CW: mention of homophobia

The term ‘visibility’ has been bouncing around my head ever since Pride Month all the way back in June. I’m still at a loss for what exactly it means and Google’s cold, precise definition isn’t giving me the fulfilment I need (but it’s linked here if you’d like to take a look). Literally speaking, visibility is what you can see. It’s flags and patches and slogans on t-shirts. While it seems like a good place to start, I can’t get the nagging phrase ‘rainbow capitalism’ out of my head. Can visibility really be bought and sold so easily? Pride celebrations are hardly immune – corporate sponsorships and month-long rainbow logos on social media give the illusion of support while CEOs rake in the profits. I refuse to believe that this is what constitutes such an integral part of my community.

Maybe visibility is better found in individuals rather than what can be turned into a commodity. It’s never easy to be LGBTQ+ in the public eye, but youth today have more role models than ever: cultural icons like Sir Ian McKellen, Elliot Page, and Lady Gaga grace the stage and screen, picking up plenty of well-earned awards. Behind the scenes, Britain’s very own Russel T. Davies is responsible for some of the most ground-breaking LGBTQ+ representation in television for the past twenty years, reported in detail in Freddie Hull’s excellent article. Jake Daniels has joined the ranks of Tom Daley and Clare Balding as an openly gay figure in the world of sports, and he must be commended for being the first active footballer to do so. According to the very lengthy Wikipedia article about representation in the government of the United Kingdom, we have “the largest number of self-identified LGBT members of any national legislature,” currently including over twenty-five members of the House of Lords and four directly-elected mayors. From the perspective of communal representation, we seem to be making progress.

But this doesn’t necessarily answer the question of what it means to be visible as LGBTQ+. Does it mean to be publicly out? Do you have to be visually identifiable as not straight? And what does that mean anyway? Surely that just leads to stereotypes about what queer people ‘should’ look like? The ethics of it all is a minefield and one that I’m not nearly knowledgeable or skilful enough to navigate. I started this article by questioning what visibility is but I can’t honestly answer that. All I can do is try to figure out what it means for me.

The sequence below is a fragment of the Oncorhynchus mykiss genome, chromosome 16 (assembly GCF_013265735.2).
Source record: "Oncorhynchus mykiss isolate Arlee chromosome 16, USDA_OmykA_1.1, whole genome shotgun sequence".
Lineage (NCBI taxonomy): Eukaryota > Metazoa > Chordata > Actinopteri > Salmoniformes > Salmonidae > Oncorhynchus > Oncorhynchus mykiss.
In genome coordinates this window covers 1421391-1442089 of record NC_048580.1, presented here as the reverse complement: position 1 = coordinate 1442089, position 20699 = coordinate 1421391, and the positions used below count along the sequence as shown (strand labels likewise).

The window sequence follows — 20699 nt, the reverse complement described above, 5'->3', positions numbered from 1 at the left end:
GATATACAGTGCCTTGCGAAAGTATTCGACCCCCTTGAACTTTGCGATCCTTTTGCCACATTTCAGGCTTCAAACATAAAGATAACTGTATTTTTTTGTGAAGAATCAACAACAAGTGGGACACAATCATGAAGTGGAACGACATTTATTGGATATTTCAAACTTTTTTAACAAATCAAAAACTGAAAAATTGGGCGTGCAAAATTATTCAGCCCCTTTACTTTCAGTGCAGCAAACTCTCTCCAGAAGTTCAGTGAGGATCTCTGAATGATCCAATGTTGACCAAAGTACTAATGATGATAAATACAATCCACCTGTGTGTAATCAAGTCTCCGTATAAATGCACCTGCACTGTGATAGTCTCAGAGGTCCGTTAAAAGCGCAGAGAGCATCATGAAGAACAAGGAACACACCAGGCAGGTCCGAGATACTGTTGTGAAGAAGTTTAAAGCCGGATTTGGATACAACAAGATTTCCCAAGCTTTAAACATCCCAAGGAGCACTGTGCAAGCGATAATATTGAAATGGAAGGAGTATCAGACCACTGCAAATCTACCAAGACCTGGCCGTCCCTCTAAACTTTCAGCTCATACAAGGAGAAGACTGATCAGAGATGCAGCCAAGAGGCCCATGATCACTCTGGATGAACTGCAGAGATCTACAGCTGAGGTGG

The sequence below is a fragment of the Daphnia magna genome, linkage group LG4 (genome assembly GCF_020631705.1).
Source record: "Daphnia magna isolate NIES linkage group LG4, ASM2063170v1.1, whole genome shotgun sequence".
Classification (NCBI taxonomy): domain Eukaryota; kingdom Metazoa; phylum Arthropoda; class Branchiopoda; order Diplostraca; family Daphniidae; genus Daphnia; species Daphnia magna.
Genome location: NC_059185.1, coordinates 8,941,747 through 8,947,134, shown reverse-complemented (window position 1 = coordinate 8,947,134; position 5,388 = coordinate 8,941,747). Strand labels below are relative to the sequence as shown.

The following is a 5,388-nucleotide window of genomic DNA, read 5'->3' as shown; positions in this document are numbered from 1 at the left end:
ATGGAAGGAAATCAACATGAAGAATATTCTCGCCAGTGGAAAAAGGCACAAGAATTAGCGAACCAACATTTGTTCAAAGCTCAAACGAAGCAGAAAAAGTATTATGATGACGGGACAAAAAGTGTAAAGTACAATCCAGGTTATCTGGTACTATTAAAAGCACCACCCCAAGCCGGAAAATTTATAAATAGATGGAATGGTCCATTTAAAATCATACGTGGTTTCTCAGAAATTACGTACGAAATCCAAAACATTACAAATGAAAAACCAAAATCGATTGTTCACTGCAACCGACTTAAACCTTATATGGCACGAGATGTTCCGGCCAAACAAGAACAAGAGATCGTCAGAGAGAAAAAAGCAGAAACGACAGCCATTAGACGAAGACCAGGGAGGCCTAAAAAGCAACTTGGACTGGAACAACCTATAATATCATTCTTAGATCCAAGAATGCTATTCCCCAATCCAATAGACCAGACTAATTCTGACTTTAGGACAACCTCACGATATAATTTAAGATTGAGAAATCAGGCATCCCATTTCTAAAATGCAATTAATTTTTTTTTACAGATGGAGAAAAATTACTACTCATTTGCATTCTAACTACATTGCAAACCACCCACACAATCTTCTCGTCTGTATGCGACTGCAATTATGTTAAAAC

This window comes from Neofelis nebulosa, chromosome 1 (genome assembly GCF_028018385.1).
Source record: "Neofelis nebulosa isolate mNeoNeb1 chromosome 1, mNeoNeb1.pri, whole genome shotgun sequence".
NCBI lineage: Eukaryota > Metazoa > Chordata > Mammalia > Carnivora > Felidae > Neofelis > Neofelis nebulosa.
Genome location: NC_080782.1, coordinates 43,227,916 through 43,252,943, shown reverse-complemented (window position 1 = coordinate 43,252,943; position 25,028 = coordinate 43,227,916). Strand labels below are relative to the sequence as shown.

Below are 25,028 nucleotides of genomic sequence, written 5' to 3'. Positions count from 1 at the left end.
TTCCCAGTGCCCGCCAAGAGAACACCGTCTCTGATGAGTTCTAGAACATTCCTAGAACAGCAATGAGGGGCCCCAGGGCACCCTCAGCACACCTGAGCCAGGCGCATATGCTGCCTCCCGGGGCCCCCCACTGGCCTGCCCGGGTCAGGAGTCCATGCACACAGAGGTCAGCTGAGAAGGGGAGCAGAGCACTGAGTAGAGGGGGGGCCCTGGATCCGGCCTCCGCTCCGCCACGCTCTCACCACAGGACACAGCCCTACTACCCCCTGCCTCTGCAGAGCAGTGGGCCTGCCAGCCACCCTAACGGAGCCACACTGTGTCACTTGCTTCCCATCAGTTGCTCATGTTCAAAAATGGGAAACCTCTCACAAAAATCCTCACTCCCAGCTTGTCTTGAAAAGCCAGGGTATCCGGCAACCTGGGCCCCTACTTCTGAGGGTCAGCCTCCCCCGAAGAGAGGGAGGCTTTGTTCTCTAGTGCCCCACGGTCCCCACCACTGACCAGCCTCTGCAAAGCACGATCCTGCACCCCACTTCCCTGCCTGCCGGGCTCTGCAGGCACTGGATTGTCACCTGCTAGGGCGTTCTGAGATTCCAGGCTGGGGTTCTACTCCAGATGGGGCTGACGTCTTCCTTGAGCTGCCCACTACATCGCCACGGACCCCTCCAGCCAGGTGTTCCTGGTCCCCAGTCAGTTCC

The keen-eyed among you will have already noticed that my name is missing from this article. For all my pondering about visibility and the importance of role-models, I’m fully aware of the obstacles that prevent someone from openly being their most authentic self. I’m living through a lot of that personally, and while I can’t go into specifics without identifying myself, I can promise you all that I earnestly look forward to the day when I can write these sorts of articles with my name proudly emblazoned below the title. I can’t wait to confidently hold my partner’s hand as we walk down the street, or to take part in Pride Month festivities without the fear that someone will take a photograph of me – even if I’m just standing in the background – and my family will see it. I have faith that I’ll see better days. Until then, I rely on the visibility of others to inspire me. Whenever I see a pronoun badge or a rainbow patch on a backpack in public, I know that other people made it to where I want to be. Throughout all the dangers of being publicly identifiable as LGBTQ+, they persevere and that courage gives me hope. Maybe, one day, I can even be that person for someone else.            

If nothing I’ve said here has made any sense, let me at least try to phrase this clearly: visibility is the bedrock of our community’s survival. It is a celebration and a battle-cry. We still live in a time where our refusal to hide ourselves away is deplored as “shoving queerness down other people’s throats”. Old-school bigotry attempting to force a connection between queerness and the grooming of children is once again rearing its ugly head through anti-LGBTQ legislature. We can’t let this sort of ignorance stop us. We can’t afford to be pushed back into the dark ages where we are barely tolerated, and even still only as long as we sit down, shut up, and look like we belong in a heteronormative society that values conformity over genuine acceptance of others. I planned this article fully intending to end it on a positive note but now it feels much more important to leave you all on a truthful one. We can’t all be visible but we can all keep on fighting, whether that means quietly motivating ourselves to get through another day or whether that means taking to the streets in times of celebration and protest. The struggle is fierce and so are we.